Monteverdi: Exotic / luxury car with Chrysler powertrains and bodies
Peter Monteverdi was a Ferrari dealer in Geneva. At some point in the 1970s, he became a cottage industry car manufacturer himself, building Italian-looking exotics with MoPar RB and 426 Hemi power and drive trains. (The Monteverdi "High Speed" is my favorite; a Ferrari-like four door sedan with 440 standard and 426 optional, your choice of 4-speed or Torqueflite 727...)
Automobiles Monteverdi Ltd. was founded in 1967, and is said to have employed 170 employees and produced 1300 automobiles in 1976. Most Monteverdis were exotics, with something of a Ferrari/Maserati look to them and powered by Chrysler's hottest V-8s, including the 426 Hemi (used in the Hai 1) and the 440.
The Monteverdi Sahara appears to be a rebodied International Scout 2. It came standard with an International 345, but offered a Chrysler 440 as an option.
The Monteverdi Sierra: the ultimate luxury Volare
In 1977, Monteverdi brought out a less-expensive car, the Sierra, which appears to have been based on Chrysler's Aspen/Volare bodyshell. The photos in the brochure, provided by Alexander Beyer, show a completely different exterior with different seats, but similar interior space and a dashboard configuration which appears to be that of the Aspen/Volare with different gauges and trim fitted.
Dietmar Frensemeyer wrote:
The Sierra was an Aspen body redesigned by Monteverdi (front, rear, and interior), built by my friend Rudi Wenger in Basel, Switzerland. About twenty were made, [including] one very nice convertible.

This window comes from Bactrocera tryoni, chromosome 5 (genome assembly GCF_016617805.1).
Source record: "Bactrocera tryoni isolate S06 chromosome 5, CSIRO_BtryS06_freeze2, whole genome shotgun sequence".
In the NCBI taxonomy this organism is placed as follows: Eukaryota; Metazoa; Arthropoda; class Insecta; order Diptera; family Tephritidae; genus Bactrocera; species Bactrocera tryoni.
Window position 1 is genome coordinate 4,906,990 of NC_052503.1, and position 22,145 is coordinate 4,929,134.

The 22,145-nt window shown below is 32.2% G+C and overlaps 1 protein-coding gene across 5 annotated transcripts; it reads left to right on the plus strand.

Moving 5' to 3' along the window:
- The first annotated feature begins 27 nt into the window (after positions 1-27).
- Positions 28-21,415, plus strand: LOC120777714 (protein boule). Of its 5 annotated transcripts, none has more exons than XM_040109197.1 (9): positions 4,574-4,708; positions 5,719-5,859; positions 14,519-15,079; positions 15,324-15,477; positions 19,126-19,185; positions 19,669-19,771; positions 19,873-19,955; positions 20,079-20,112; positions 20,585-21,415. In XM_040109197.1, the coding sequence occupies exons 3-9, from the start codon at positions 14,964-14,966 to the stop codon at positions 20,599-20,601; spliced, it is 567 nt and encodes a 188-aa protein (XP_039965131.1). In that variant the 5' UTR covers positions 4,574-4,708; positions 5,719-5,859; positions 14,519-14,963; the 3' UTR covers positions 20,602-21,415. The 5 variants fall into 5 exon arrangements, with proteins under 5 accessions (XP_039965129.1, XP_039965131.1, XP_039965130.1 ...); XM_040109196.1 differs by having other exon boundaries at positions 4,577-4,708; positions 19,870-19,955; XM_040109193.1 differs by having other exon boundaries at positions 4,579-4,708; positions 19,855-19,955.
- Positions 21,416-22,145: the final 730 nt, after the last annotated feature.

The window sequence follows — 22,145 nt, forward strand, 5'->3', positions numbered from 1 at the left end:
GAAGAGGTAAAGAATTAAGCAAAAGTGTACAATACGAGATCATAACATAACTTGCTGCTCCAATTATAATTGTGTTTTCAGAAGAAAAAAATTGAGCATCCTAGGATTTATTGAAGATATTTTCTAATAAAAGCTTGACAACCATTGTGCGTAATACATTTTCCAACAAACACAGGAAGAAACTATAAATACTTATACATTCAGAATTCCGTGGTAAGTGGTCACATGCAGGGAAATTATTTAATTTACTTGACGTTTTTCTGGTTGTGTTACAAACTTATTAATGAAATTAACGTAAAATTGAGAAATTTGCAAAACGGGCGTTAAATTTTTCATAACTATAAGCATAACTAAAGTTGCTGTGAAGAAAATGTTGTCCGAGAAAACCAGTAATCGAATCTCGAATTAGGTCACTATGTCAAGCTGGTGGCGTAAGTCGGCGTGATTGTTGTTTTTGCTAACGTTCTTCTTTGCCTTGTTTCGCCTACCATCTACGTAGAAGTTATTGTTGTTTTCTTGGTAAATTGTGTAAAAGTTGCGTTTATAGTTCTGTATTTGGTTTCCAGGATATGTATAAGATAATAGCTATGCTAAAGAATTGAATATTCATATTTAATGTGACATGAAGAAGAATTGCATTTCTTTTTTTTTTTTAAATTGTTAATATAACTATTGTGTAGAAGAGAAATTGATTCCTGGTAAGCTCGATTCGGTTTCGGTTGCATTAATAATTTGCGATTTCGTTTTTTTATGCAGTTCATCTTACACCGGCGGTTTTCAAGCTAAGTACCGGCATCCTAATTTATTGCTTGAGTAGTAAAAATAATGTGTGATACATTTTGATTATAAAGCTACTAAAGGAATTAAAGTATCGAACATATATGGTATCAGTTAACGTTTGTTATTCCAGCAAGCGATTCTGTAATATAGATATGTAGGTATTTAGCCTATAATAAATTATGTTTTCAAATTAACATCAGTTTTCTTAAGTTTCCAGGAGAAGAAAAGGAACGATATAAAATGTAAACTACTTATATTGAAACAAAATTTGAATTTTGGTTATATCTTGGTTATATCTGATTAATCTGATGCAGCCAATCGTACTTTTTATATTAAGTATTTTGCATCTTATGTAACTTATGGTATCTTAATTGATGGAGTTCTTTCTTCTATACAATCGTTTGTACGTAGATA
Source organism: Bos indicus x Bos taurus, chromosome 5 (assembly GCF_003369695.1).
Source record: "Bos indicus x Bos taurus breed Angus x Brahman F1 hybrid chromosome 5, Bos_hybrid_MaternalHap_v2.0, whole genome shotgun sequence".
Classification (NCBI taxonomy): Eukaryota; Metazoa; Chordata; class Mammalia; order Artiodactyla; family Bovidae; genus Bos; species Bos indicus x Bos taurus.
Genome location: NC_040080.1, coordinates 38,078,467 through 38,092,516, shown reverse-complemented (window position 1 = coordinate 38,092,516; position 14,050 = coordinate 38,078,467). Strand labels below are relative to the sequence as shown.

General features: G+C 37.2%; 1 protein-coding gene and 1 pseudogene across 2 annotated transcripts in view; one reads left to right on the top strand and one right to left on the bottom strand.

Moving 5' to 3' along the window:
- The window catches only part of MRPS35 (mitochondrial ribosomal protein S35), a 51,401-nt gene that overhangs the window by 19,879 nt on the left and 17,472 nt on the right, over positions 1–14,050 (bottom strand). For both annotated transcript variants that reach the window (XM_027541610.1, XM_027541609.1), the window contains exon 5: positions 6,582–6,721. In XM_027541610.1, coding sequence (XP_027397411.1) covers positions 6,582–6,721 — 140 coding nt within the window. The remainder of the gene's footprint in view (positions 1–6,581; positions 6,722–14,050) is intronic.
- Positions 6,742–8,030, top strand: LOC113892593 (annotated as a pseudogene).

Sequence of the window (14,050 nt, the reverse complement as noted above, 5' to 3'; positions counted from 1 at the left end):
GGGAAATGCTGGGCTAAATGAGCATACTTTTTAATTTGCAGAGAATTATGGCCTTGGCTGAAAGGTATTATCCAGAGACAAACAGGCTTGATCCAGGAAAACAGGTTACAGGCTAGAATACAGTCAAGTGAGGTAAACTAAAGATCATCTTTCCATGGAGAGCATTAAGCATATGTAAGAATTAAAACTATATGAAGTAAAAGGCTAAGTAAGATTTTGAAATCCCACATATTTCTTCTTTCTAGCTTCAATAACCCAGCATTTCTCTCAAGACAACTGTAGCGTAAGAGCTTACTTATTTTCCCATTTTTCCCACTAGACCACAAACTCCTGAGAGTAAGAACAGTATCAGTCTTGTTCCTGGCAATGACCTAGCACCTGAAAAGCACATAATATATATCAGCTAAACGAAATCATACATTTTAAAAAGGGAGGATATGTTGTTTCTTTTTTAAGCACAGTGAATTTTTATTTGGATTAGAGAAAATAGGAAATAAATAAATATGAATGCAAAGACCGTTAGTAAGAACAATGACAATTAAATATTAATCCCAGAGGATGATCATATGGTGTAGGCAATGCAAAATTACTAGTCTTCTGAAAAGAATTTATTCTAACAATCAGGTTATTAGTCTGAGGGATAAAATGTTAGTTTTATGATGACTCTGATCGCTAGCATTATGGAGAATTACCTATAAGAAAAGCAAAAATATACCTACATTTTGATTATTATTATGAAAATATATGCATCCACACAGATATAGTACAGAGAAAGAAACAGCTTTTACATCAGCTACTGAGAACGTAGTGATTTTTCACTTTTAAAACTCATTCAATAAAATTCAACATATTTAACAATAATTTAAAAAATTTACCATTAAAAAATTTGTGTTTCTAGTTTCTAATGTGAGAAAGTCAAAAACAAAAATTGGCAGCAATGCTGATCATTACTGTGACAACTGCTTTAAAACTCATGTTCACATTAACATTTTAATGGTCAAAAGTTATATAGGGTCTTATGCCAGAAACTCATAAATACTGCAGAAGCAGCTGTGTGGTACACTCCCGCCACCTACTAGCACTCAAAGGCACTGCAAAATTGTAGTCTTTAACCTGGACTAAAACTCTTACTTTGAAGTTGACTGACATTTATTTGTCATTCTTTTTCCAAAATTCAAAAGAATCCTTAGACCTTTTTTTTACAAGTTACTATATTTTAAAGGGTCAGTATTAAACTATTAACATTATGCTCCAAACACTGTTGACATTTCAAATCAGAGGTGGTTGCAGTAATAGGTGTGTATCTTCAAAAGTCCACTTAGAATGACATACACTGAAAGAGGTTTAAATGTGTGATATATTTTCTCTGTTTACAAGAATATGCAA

The Monteverdi brochure, provided by Alexander Beyer (who also supplied the scans on this page), said in both German and English:
Timeless elegance enhanced by simple, clean lines, and an exemplary technical conception combined with high performance underscore the inherent qualitiy of this automobile. The quality and high standard of its finish together with model consistency and the best grade of materials employed in its construction round out the exclusive character of the Monteverdi Sierra. This unique and exclusive automobile will be seldom seen. Only where people of good taste meet. The Sierra’s low production is another reason why this fine car will always retain its exclusiveness.
A well-proven V-8 engine of 5.2 liter displacement guarantees smooth yet powerful performance, with an acceleration to 100 km/h (62 mph) in under 10 seconds, and a top-speed potential in excess of 200 km/h (120 plus mph). An automatic transmission, a finely tuned rear suspension with limited-slip differential, and adjustable shock absorbers make for comfortable driving and insure excellent roadholding as well as active safety. The entire concept of this luxury sedan is aimed at comfortable and safe high-speed cruising.
The weight was given as 1,600 kg (2,350 kg fully loaded). The 318 was rated at 160 DIN hp (116 kW) at 3,500 rpm and 39.6 mkp (382.9 Nm) at 2,000 rpm, on 91 ROZ octane fuel. The transmission was actually called the TorqueFlite.
The body was unitized; the front suspension had upper wishbones and lower horizontal arms combined with trailing radius rods, progressively acting coil springs, adjustable shocks, and stabilizer bar. This was a departure from the F bodies, which did not use coil springs, though the lower horizontal arms sound like the F-body torsion bars.
Tires were 215/70 x 14, hubs 14x6. Brakes had an effective pad area of 900 cubic centimeters. Turning circle was 12.8 m. Acceleration was aboout 10 seconds 0-60. Gas mileage was 14-20 liters/100km. Several colors were offered; standard features included air, power windows, locks, and seats, steering wheel adjustment for rake and reach, cruise, and leather.
The Sierra cabriolet appears to be based on the Aspen/Volare coupe but with the top removed and extensive remodelling.